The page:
Originally published in the early 2000s in the Weekly Shonen Jump, Gintama was developed by Hideaki Sorachi. Over 55 million copies have been printed of this manga series, making it one of the most popular of all time.
The show’s premise is straightforward (fairly): Gintoki Sakata and his pals Shinpachi Shimura and Kagura are trying to get rent money by freelancing as samurai. In addition, aliens called Amanto have occupied Tokyo. The regular fare, if you will.
The anime, which premiered in December 2003 and finished in June 2019, was equally as successful in the marketplace as the manga, with home entertainment releases often placing in the top 10 of DVD and Blu-ray sales charts. Similarly, the Naruto anime adaption and the first Gintama anime series have both been credited with driving up sales of anime and manga in countries outside of Japan.
Learn the recommended viewing sequence for this lengthy anime (at least it’s not as lengthy as One Piece!) by reading on!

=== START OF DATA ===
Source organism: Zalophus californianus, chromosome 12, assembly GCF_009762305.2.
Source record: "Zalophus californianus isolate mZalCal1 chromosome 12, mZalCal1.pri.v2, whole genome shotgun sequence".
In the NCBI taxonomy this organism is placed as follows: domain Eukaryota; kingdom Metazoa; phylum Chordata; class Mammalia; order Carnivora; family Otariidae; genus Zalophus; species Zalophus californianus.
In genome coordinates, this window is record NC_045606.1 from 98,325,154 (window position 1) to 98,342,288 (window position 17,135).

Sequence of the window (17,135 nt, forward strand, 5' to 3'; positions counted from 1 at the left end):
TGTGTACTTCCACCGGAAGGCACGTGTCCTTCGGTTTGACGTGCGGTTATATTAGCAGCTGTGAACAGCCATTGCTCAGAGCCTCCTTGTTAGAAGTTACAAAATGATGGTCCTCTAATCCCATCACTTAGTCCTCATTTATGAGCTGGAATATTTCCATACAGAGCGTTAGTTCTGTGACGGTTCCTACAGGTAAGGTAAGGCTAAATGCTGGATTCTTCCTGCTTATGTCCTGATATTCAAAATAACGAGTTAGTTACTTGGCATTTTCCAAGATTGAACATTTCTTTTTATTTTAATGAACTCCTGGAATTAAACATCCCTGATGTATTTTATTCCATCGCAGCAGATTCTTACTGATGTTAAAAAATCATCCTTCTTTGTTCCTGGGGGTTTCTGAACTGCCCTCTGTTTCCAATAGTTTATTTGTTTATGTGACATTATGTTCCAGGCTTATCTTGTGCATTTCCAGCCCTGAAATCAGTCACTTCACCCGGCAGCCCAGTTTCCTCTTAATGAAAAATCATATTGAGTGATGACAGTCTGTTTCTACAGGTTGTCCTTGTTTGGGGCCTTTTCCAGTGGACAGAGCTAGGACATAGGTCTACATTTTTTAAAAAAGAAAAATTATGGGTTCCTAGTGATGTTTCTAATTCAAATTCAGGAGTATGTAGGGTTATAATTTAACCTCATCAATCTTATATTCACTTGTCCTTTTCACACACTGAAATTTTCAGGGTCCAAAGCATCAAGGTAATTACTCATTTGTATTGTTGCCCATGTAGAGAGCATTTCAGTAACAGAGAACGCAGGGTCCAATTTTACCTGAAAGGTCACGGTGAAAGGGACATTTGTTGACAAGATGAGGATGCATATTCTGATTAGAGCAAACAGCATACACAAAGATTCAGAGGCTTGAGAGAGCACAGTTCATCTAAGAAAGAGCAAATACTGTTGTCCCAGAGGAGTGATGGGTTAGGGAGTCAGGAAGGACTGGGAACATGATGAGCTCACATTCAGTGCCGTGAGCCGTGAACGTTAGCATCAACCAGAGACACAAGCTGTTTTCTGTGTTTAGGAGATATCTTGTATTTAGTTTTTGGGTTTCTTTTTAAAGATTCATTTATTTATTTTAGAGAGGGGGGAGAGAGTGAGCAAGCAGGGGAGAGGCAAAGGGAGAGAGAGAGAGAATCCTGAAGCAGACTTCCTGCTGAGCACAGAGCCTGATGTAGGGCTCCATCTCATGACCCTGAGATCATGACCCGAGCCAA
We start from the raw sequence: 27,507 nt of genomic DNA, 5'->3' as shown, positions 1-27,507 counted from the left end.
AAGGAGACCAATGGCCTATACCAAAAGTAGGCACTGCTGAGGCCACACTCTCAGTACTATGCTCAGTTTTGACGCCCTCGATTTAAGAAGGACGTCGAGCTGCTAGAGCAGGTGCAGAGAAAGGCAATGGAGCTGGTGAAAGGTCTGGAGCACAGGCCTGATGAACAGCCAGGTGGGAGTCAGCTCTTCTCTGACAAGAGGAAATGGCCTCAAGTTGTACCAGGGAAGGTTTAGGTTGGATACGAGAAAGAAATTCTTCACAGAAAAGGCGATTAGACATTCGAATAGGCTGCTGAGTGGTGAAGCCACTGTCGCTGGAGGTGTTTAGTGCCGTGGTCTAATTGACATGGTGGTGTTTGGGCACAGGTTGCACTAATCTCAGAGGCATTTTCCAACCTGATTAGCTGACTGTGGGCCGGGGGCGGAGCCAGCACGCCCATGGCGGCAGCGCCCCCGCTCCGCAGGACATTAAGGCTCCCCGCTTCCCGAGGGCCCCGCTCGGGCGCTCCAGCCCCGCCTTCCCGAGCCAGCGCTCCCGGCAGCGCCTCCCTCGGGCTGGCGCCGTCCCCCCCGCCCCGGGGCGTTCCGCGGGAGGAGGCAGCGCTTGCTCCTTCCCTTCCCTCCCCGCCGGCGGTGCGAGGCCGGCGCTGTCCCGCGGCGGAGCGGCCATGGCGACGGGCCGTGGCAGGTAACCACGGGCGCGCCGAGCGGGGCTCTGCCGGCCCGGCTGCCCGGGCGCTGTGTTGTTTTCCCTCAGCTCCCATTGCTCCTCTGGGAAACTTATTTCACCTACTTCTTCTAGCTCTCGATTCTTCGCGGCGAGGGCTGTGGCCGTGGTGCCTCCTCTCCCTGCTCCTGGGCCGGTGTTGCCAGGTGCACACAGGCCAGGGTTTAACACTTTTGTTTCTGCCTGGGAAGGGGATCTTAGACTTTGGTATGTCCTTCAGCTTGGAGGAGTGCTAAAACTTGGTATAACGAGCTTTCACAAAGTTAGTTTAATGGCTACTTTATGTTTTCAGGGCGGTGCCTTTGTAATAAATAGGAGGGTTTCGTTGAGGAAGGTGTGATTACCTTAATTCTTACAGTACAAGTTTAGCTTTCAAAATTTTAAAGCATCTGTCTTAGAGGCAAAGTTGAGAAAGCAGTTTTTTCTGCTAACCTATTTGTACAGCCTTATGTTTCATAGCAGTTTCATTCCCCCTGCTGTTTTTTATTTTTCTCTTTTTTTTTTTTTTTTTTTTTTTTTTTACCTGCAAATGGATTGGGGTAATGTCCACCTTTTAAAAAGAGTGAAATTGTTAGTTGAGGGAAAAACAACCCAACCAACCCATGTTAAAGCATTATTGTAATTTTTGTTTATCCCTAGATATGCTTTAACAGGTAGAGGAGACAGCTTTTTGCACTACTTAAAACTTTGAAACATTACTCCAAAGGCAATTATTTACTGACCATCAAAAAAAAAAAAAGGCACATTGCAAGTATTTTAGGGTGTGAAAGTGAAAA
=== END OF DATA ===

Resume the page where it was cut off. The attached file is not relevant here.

How to Watch Gintama in Order?
while the fact that certain Gintama seasons are labeled as “sequel series,” all of them are part of the same program while having somewhat different branding to reflect the show’s evolving tone and style.
Here is the recommended viewing sequence for the whole Gintama series:
- Gintama episodes 1 – 57
- Gintama: The Movie (this serves as a remake of episodes 58 – 61)
- Gintama episodes 62 – 201
- Gintama’ episodes 1 – 51
- Gintama’ Enchousen episodes 1 – 53
- Gintama: The Movie: The Final Chapter: Be Forever Yorozuya
- Gintama° episodes 1 – 51
- Gintama. episodes 1 – 12
- Gintama.: Slip Arc episodes 1 – 13
- Gintama.: Silver Soul Arc 1 – 26
- Gintama: The Semi-Final
- Gintama: The Final
Which Gintama Episodes Should I Not Watch?
Considering the large number of episodes in the anime, the amount of ‘filler’ episodes is surprisingly minimal; but, as is the case with any series, there are always a few that may be skipped over in order to get to the meat of the plot.
Since the first two episodes of the original Gintama series serve more as a celebration of the manga’s adaptation to animation than as a foundation for the series as a whole, you may safely skip them.
You may also avoid episodes 58–61 if you want to because they’ve already been remade in Gintama: The Movie. It’s up to you if you want to see them, however, The Movie has far superior animation.
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